Single market departure for Britain as part Brexit Negotiation plan

Single market departure for Britain as part Brexit Negotiation planSingle market departure and a ‘bold and ambitious free trade agreement’ was a primary objective given by Prime Minster, Theresa May, in her Brexit speech on the 17th January 2017.

She highlighted that there will be no ‘half-in, half-out’ deals and that she is aiming for the UK to regain control of borders and break free from the restrictive EU judges in Brussels.

Listen to the full UK Brexit plan speech >>

What are the key principles of the 12 part Brexit negotiation plan and UK single market departure?

single market departure announced in brexit speechBefore delving into the 12 negotiation priorities set out by the Prime Minster, four key principles that would drive future agreements were set out:

  • Certainty and clarity
  • A stronger Britain
  • A fairer Britain
  • A truly global Britain

All of these attributes are set to contribute towards Theresa May’s plan for a clean Brexit.

“We have 12 objectives that amount to one big goal: a new, positive and constructive partnership between Britain and the European Union,”

“And as we negotiate that partnership, we will be driven by some simple principles: we will provide as much certainty and clarity as we can at every stage.

“And we will take this opportunity to make Britain stronger, to make Britain fairer, and to build a more Global Britain too.”

What is Theresa May’s 12 part Brexit Negotiation Strategy?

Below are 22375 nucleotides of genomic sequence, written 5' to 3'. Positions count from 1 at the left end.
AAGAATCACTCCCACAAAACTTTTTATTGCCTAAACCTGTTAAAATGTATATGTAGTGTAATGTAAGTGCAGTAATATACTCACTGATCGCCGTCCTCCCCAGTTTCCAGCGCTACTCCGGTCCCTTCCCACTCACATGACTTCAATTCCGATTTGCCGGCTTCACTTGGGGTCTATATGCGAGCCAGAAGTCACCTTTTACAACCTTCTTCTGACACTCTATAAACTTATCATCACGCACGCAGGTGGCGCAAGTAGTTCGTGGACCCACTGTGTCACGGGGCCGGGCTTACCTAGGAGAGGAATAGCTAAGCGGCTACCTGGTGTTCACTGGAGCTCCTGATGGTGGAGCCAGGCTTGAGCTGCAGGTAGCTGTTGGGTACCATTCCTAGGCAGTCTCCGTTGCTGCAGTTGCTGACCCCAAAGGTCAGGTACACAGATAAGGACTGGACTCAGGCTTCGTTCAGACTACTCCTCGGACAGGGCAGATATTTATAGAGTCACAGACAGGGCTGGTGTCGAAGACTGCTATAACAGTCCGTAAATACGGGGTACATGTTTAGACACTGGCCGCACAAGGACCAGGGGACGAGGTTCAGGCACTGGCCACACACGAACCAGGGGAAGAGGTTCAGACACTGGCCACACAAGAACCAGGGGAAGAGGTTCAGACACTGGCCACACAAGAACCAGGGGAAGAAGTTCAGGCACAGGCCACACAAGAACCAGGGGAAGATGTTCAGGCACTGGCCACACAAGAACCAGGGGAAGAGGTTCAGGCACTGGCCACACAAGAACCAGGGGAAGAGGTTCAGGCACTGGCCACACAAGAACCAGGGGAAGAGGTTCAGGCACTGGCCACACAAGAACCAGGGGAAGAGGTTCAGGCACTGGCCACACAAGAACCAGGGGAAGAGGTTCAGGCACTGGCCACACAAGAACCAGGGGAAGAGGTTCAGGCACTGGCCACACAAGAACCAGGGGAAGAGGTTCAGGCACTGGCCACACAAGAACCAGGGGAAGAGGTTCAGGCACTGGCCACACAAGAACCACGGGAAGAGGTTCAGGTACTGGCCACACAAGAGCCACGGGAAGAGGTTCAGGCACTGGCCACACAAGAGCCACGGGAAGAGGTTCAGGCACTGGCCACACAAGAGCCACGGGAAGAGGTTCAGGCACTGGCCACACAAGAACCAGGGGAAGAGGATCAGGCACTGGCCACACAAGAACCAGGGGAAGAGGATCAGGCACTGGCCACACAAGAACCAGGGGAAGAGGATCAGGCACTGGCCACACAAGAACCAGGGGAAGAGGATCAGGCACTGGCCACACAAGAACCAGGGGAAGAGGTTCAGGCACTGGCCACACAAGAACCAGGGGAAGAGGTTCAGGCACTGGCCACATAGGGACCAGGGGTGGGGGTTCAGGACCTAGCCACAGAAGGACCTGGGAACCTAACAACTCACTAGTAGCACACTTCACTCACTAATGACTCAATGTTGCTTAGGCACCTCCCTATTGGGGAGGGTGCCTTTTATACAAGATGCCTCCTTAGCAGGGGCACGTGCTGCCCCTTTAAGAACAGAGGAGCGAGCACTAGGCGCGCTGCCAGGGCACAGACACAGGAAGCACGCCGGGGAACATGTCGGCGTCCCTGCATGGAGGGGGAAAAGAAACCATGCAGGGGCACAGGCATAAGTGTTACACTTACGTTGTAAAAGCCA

In simple terms, Theresa May’s plan for UK single market departure and Brexit negotiations is as follows:

  1. Provide certainty about the process of leaving the European Union.
  2. Regain control of our own laws: Leaving the European Union would mean that we are no longer governed by the European courts and that our laws will be made in Westminster, Edinburgh, Cardiff and Belfast.
  3. Strengthen the Union between the four nations of the United Kingdom.
  4. Deliver a practical solution that allows the maintenance of the Common Travel Area with the Republic of Ireland.
  5. Brexit must mean control of the number of people who come to Britain from Europe.
  6. single market departure announced in brexit speechProtect rights for EU nationals in Britain and British nationals in the EU. We need to guarantee rights of EU citizens living in Britain and the rights of British nationals in other member states, as soon as possible.
  7. Protecting the rights of workers by not only adopting the laws that protect them via EU legislation, but by building on them too.
  8. Create a bold and ambitious free trade agreement with the European Union.
  9. Develop trade agreements with other countries to create a truly global Britain.
  10. Continue our commitment to science and innovation. We will continue to collaborate with our European partners on major science, research and technology initiatives such as renewable energy developments.
  11. Co-operation in the fight against crime and terrorism. Britain will continue to work closely with our European allies in foreign and defence policy regardless.
  12. A smooth, orderly Brexit. A phased process of implementation will be in the interests of Britain, member states and EU institutions.

What impact has announcing single market departure and Brexit plans had on the pound?

single market departure announced in brexit speechThe value of the pound since Theresa May’s speech has rose to $1.23 (+2.49%) as she confirmed that both parliaments will vote on final Brexit decisions. This means that British currency could be on track for its biggest daily rise since the global financial crisis of 2008.

This has, however, has a negative effect on the FTSE 100, as the pounds additional value impacted the dollar-earning businesses on the UK’s leading business index.

Furthermore, the show of strength displayed by Theresa May, when she stated: ‘No deal for Britain is better than a bad deal’ has restored some confidence that the UK will not be a push over during the two year Brexit negotiation period.

What response has there been to Britain’s single market departure and Brexit plans?

There has been mixed reactions to the announcement of Brexit plans and single market departure: